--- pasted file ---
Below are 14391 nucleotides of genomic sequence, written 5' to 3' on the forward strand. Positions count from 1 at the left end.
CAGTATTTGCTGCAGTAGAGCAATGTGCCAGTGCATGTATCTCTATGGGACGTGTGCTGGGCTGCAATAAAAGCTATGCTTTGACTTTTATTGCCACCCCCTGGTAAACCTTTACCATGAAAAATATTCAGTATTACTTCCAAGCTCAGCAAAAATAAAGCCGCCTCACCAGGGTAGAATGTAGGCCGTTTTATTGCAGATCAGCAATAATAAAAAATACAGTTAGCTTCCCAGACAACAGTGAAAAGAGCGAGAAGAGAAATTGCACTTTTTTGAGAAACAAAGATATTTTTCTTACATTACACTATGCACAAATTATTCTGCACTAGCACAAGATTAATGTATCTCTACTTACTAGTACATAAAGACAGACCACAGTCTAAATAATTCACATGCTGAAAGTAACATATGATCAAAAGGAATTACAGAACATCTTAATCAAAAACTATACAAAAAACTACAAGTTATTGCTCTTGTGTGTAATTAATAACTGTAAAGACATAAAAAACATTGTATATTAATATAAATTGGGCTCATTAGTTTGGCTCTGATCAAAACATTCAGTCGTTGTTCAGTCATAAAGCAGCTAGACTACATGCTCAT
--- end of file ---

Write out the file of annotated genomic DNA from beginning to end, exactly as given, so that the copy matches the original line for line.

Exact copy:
Below are 14391 nucleotides of genomic sequence, written 5' to 3' on the forward strand. Positions count from 1 at the left end.
CAGTATTTGCTGCAGTAGAGCAATGTGCCAGTGCATGTATCTCTATGGGACGTGTGCTGGGCTGCAATAAAAGCTATGCTTTGACTTTTATTGCCACCCCCTGGTAAACCTTTACCATGAAAAATATTCAGTATTACTTCCAAGCTCAGCAAAAATAAAGCCGCCTCACCAGGGTAGAATGTAGGCCGTTTTATTGCAGATCAGCAATAATAAAAAATACAGTTAGCTTCCCAGACAACAGTGAAAAGAGCGAGAAGAGAAATTGCACTTTTTTGAGAAACAAAGATATTTTTCTTACATTACACTATGCACAAATTATTCTGCACTAGCACAAGATTAATGTATCTCTACTTACTAGTACATAAAGACAGACCACAGTCTAAATAATTCACATGCTGAAAGTAACATATGATCAAAAGGAATTACAGAACATCTTAATCAAAAACTATACAAAAAACTACAAGTTATTGCTCTTGTGTGTAATTAATAACTGTAAAGACATAAAAAACATTGTATATTAATATAAATTGGGCTCATTAGTTTGGCTCTGATCAAAACATTCAGTCGTTGTTCAGTCATAAAGCAGCTAGACTACATGCTCAT